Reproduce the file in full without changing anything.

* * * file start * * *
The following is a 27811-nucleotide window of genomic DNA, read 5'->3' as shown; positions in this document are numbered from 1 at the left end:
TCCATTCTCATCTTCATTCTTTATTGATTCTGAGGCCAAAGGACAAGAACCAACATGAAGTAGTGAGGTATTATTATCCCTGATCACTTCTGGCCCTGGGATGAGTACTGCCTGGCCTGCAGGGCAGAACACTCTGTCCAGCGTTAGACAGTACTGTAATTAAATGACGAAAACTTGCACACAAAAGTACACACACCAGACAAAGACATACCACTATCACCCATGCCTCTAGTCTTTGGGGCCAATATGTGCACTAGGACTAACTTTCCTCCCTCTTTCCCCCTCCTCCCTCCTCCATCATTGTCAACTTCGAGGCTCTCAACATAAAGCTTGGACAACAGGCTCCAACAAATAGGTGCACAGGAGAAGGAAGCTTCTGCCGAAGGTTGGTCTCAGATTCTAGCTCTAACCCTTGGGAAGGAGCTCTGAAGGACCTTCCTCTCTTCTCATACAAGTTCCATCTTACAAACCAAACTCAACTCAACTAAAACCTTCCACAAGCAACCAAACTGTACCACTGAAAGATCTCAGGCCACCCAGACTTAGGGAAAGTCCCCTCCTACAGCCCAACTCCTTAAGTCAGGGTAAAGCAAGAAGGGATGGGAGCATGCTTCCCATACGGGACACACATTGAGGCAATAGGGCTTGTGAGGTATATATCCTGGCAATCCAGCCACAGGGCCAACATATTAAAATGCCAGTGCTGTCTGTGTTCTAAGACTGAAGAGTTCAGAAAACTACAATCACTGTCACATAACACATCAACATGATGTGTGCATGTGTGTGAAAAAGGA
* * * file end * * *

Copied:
The following is a 27811-nucleotide window of genomic DNA, read 5'->3' as shown; positions in this document are numbered from 1 at the left end:
TCCATTCTCATCTTCATTCTTTATTGATTCTGAGGCCAAAGGACAAGAACCAACATGAAGTAGTGAGGTATTATTATCCCTGATCACTTCTGGCCCTGGGATGAGTACTGCCTGGCCTGCAGGGCAGAACACTCTGTCCAGCGTTAGACAGTACTGTAATTAAATGACGAAAACTTGCACACAAAAGTACACACACCAGACAAAGACATACCACTATCACCCATGCCTCTAGTCTTTGGGGCCAATATGTGCACTAGGACTAACTTTCCTCCCTCTTTCCCCCTCCTCCCTCCTCCATCATTGTCAACTTCGAGGCTCTCAACATAAAGCTTGGACAACAGGCTCCAACAAATAGGTGCACAGGAGAAGGAAGCTTCTGCCGAAGGTTGGTCTCAGATTCTAGCTCTAACCCTTGGGAAGGAGCTCTGAAGGACCTTCCTCTCTTCTCATACAAGTTCCATCTTACAAACCAAACTCAACTCAACTAAAACCTTCCACAAGCAACCAAACTGTACCACTGAAAGATCTCAGGCCACCCAGACTTAGGGAAAGTCCCCTCCTACAGCCCAACTCCTTAAGTCAGGGTAAAGCAAGAAGGGATGGGAGCATGCTTCCCATACGGGACACACATTGAGGCAATAGGGCTTGTGAGGTATATATCCTGGCAATCCAGCCACAGGGCCAACATATTAAAATGCCAGTGCTGTCTGTGTTCTAAGACTGAAGAGTTCAGAAAACTACAATCACTGTCACATAACACATCAACATGATGTGTGCATGTGTGTGAAAAAGGA